Former youth football and predatory sex offender sentenced
Former youth football coach Bob Higgins has been jailed for 24 years and three months at Winchester Crown Court for sexually abusing young players over 25 years.
The 66-year-old was found guilty of 44 counts of indecent assault following a retrial at Bournemouth Crown Court.
He was found guilty of another count last year.
Higgins touched and groped 24 victims, most of them trainees at Southampton FC and Peterborough United, between 1971 and 1996.
Bournemouth Crown Court heard his status as a “God-like” figure enabled his decades-long campaign of abuse.
Sentencing Higgins at Winchester Crown Court today, Judge Peter Crabtree said that he “carefully groomed” the boys by giving them gifts such as football shirts signed by professional players and trips to football matches.
The judge said: “You encouraged many of them to treat you as a father figure.
“For a number of boys who were brought up without a father and were vulnerable this had a profound effect.”
Higgins, who also coached at New Forest club Bashley, was “cunning and manipulative” and used sexualised behaviour to “normalise” the abuse he carried out, the court heard.
Judge Crabtree added: “A number of the boys idolised you and were prepared, and did, anything to further their dreams of becoming a professional footballer.”
Football coach Bob Higgins guilty of 45 counts of indecent assault
A former football coach who helped launch the careers of a string of household names has been found guilty of sexually abusing schoolboy players.
Bob Higgins, who worked with hundreds of youth players, was found guilty of 45 charges of indecent assault against teenage boys at Bournemouth crown court.
The jury found him not guilty of five counts of indecent assault and were unable to reach a verdict on the final count.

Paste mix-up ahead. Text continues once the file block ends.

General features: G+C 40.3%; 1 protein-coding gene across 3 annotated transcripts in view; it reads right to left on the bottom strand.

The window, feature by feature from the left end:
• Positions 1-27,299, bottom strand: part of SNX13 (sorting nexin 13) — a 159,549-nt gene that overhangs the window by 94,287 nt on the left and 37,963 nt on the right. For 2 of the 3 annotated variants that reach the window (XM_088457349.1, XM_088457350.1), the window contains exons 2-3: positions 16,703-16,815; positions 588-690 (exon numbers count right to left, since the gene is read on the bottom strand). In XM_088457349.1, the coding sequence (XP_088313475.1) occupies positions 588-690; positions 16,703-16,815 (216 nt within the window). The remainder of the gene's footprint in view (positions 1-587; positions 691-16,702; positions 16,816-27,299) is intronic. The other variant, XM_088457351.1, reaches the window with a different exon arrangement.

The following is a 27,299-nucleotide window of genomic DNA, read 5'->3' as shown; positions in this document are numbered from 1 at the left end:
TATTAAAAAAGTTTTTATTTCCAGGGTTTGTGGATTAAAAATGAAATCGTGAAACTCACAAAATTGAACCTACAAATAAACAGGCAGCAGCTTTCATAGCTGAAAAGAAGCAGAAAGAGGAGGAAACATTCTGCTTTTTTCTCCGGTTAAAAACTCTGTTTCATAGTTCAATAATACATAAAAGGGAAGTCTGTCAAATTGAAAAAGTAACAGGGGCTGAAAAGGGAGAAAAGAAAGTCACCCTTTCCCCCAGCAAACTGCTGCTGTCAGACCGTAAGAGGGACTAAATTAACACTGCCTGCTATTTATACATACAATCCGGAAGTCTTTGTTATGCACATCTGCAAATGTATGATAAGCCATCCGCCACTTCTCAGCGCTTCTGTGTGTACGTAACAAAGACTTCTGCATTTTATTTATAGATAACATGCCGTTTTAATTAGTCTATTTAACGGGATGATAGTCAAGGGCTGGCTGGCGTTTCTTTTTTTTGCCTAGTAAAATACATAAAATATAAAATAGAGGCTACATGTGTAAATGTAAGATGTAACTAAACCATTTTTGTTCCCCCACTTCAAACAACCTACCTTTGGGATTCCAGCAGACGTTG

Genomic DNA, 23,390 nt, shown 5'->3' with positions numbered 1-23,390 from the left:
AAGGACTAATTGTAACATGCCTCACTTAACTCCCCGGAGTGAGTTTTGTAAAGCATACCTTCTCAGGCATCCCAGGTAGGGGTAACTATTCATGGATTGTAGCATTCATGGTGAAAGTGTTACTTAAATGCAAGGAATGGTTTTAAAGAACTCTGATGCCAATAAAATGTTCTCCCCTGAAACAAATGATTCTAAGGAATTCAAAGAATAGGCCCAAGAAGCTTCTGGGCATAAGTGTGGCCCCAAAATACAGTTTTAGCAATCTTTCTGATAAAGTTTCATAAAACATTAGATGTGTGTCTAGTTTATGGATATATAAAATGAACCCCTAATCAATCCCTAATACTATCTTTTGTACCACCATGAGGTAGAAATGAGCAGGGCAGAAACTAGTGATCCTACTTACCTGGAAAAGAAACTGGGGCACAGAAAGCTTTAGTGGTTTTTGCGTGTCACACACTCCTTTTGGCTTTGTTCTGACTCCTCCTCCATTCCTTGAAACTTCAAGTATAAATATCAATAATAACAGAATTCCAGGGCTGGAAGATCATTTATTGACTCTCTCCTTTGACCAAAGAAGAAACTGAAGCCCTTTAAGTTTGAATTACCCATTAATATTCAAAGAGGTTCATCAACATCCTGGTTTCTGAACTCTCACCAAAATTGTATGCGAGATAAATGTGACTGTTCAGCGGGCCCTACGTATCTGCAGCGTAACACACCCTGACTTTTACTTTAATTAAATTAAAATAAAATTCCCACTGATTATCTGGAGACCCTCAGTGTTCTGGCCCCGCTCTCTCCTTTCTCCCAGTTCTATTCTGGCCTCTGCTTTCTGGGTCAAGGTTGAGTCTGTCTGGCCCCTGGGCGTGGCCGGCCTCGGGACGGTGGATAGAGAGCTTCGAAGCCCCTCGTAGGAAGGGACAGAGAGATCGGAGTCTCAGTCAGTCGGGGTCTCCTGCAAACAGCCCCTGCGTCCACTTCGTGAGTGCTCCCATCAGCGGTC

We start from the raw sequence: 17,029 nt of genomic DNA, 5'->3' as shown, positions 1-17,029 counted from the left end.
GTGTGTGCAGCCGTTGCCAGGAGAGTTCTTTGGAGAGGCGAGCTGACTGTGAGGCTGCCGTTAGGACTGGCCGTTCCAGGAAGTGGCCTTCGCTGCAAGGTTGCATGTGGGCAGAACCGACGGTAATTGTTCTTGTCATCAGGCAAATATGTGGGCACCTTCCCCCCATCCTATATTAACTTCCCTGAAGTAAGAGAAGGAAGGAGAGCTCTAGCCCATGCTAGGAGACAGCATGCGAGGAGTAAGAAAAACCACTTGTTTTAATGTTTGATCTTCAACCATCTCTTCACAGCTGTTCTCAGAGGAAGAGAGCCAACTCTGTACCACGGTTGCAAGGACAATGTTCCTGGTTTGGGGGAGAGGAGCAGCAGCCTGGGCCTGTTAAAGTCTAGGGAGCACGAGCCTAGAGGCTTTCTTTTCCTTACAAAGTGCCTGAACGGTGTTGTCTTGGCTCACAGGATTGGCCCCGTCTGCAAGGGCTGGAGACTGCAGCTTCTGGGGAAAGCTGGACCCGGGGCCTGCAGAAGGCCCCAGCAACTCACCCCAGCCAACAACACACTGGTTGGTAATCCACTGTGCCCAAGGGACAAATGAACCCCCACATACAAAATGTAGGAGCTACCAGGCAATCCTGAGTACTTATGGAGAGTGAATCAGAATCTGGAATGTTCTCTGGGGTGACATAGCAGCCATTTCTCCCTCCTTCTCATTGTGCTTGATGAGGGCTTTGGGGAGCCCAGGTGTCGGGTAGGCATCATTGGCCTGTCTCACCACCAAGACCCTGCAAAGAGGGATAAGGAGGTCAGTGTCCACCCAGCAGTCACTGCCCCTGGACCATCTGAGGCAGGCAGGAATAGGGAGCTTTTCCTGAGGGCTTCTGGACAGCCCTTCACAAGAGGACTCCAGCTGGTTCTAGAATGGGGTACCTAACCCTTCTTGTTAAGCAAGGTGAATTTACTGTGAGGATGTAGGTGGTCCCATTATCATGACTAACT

He showed no emotion as the verdicts were read out and he was convicted of offences against 23 victims.
He was convicted at an earlier trial of an offence against one other victim.
The judge, Peter Crabtree, discharged the jury and thanked them for their service. Higgins will be sentenced at a later date at Winchester crown court.
He indecently assaulted them at training camps, at home when his wife and son were under the same roof, in his car, and during “soapy” massages after training.
Higgins, 66, denied the offences, claiming the allegations were false memories or lies. His mask slipped once when, while giving evidence, he conceded he may have become sexually aroused while massaging boys.
Complaints about Higgins were first made 30 years ago but, even though the police and football authorities knew of the serious concerns about him, he continued to work in the game until the Guardian exposed widespread football abuse in 2016.
It can now be revealed that:
• More than 100 former schoolboy players have said they were abused by Higgins. The most serious allegations involving boys as young as 11, and involving 24 youngsters, were put before the jury at Bournemouth crown court.
• Police believe there may be more victims who have not contacted them. They are still keen to hear from anyone else who was indecently assaulted by Higgins.
• Higgins kept letters, pictures and witness statements in his attic as “trophies” from boys he had abused.
• Detectives believe Higgins committed offences in Sweden during a youth football competition but he cannot be prosecuted there because of legal restrictions.
• Higgins had close links with another coach accused of sexual abuse against children, Kit Carson, who worked with Higgins at Peterborough. Carson died in a car crash on the morning his trial was due to begin in January.